What I learned from reading 1 Samuel

As I keep reading, I get more and more and more into the stories.  This one is one of my favorites so far. Partially because it's political.  I'm a Humanist - so the moral politics and what the moral lessons for politics are intrigue me. Especially since the lessons weren't what I thought they would be given what political Christianity looks like and advocates for in the United States.

Anyway - here are the political lessons of 1 Samuel:
  • Fair and impartial judges are essential to peace among people. (1 Samuel 7)
  • Monarchy’s are against the will of God. (1 Samuel 8)
  • Don’t suppress dissent with violence (1 Samuel 11:13)
  • If you want peace, don’t appoint a man of war to rule over you. (1 Samuel 14) 
  • You get the government you deserve (1 Samuel 12:12)
  • God does not support pre-emptive attacks. (1 Samuel 13) 
  • Sometimes you win by not fighting. (1 Samuel 26)
  • Violence begets violence (1 Samuel 30)
  • Plotting to overthrow a government? Even if you have god on your side, you still need to be a bit sneaky. (1 Samuel 16)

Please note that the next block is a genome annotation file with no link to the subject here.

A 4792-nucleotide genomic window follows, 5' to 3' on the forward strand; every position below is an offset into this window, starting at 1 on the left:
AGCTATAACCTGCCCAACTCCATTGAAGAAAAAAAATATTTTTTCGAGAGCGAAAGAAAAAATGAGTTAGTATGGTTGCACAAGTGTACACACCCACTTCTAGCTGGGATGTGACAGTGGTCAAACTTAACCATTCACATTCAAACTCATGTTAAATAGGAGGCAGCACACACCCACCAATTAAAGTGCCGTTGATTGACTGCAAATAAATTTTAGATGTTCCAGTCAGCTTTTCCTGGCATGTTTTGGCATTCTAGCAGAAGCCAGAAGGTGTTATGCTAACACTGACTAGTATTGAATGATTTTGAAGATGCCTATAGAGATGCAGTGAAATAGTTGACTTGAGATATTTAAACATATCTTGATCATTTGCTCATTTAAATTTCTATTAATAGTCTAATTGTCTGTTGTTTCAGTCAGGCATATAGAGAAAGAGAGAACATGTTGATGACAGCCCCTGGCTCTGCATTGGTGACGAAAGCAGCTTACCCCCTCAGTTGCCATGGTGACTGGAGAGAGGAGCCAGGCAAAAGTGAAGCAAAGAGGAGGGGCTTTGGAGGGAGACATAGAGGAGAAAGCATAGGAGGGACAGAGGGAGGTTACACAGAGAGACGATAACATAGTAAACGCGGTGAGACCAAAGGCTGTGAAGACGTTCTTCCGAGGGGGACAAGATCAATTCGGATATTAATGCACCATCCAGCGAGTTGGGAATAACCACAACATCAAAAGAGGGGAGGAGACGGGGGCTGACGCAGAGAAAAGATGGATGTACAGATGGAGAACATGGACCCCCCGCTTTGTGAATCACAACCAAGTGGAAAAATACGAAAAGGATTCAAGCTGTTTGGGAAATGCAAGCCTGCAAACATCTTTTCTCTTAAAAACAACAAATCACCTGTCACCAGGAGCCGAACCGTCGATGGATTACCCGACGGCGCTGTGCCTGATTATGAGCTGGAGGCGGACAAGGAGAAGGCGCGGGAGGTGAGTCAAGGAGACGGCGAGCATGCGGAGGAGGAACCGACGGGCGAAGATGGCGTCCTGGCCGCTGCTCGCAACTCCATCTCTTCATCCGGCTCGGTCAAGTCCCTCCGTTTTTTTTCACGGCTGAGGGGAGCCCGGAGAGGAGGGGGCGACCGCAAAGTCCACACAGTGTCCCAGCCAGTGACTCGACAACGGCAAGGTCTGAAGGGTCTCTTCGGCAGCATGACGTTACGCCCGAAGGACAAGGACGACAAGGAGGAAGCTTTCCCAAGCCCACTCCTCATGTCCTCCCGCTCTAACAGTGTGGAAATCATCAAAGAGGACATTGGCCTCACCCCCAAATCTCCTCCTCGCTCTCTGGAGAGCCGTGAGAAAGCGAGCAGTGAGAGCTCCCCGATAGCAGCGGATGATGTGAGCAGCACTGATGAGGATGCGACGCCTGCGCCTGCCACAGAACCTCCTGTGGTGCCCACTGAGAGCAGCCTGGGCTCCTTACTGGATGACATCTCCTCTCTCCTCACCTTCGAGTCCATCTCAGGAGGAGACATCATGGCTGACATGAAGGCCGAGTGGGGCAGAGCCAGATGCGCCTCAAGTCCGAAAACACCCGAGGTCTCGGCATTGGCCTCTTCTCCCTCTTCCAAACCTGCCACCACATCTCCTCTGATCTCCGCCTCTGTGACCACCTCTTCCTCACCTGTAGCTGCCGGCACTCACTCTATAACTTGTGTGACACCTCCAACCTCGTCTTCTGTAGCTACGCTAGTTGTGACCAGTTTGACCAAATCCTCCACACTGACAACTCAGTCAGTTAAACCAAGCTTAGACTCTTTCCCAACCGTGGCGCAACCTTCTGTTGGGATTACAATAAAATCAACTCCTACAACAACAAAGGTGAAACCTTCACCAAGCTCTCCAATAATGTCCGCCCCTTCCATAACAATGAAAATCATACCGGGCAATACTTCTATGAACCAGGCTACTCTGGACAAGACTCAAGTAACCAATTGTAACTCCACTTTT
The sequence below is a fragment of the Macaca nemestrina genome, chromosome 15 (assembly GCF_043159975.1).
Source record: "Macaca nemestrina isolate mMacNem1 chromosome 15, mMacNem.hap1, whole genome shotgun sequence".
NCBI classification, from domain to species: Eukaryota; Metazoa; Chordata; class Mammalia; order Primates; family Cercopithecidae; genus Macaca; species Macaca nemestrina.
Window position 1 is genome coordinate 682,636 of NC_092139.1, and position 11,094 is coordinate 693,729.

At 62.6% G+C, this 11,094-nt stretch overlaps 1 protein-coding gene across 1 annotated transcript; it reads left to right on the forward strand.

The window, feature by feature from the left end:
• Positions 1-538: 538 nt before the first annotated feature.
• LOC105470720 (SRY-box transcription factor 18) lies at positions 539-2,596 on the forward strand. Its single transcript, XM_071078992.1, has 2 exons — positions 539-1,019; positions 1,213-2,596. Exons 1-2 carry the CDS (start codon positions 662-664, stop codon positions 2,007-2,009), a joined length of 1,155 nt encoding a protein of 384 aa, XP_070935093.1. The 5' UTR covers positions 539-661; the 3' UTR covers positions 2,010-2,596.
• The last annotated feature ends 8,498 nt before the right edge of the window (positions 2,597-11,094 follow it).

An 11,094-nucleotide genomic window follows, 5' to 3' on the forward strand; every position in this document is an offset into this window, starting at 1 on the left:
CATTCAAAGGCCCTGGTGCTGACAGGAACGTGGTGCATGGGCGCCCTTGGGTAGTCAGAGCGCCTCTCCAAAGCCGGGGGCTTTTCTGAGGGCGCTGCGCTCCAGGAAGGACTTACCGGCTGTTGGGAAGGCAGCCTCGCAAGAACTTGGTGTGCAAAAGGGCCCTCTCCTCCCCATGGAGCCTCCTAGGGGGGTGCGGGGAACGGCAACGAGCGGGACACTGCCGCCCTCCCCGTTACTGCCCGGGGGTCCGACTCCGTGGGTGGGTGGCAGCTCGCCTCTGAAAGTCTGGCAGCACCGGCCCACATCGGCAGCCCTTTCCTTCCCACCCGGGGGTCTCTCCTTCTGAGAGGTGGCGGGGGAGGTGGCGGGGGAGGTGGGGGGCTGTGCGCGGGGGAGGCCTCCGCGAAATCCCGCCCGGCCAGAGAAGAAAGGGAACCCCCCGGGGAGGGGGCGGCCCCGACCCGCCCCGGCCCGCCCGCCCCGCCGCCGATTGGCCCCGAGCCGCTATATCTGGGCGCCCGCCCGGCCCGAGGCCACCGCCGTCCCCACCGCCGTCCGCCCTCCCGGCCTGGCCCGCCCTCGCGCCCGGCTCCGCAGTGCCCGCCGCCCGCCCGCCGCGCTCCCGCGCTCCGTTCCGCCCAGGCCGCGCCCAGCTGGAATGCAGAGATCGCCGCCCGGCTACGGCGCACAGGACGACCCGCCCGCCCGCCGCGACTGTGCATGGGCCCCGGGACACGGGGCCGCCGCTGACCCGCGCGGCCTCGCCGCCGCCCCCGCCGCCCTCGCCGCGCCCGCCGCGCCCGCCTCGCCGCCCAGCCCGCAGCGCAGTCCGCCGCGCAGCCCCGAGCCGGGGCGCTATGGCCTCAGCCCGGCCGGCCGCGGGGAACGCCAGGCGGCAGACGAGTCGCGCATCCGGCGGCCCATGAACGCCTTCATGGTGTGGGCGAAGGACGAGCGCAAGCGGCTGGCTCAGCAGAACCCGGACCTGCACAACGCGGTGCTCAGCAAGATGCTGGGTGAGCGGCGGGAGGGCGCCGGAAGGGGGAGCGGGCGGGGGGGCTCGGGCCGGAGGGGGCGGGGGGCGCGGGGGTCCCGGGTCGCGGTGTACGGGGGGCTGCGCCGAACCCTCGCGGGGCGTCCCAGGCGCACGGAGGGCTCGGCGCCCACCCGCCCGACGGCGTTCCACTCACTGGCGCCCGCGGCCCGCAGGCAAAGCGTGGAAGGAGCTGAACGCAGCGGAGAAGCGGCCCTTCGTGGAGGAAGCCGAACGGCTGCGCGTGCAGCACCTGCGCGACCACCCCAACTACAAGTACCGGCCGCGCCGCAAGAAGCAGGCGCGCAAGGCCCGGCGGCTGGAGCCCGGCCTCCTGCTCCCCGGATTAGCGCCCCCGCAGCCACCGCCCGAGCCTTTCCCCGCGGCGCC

The entire story is one of corruption vs. honesty in governance.  The people want a king. God warns them that kings are bad. They demand a king. God chooses one for them, this is Saul. Turns out - Saul doesn't obey God in quite the right anal retentive way God wants him to and so God starts to plot against Saul by choosing and mentoring David through lots of political maneuvering and fighting. Saul becomes increasingly corrupt in his quest to maintain power and it is this corruption that serves as the moral heart of the story.

What surprised me was that god is pro-judges and basically anti organized government. Not sure how you have judges without a way to pay them, but I guess since at the time the priestly class were the judges, they got paid as part of their priestly duties to the people. That's why they got to keep a portion of all the sacrifices.

Regardless, the preference is clearly for a type of theocratic based self rule.  I'd call it libertarian, except that it's clearly theocratic. Rule by priests/judges - when you need them.  But, there were lots of priests and judges and people were free to follow whichever one they thought most "godly" with individuals really only standing out as good from time to time.

This book also makes the case against nepotism and biological succession. Because whenever someone was godly/goodly - his sons were inevitably not.

The final thing that really shocked me about this story is the homosexual love story between Saul's son Jonathon and David - the king in training. Whatever political Christians try to say about what god thinks about gays - is wrong. They just haven't read this book.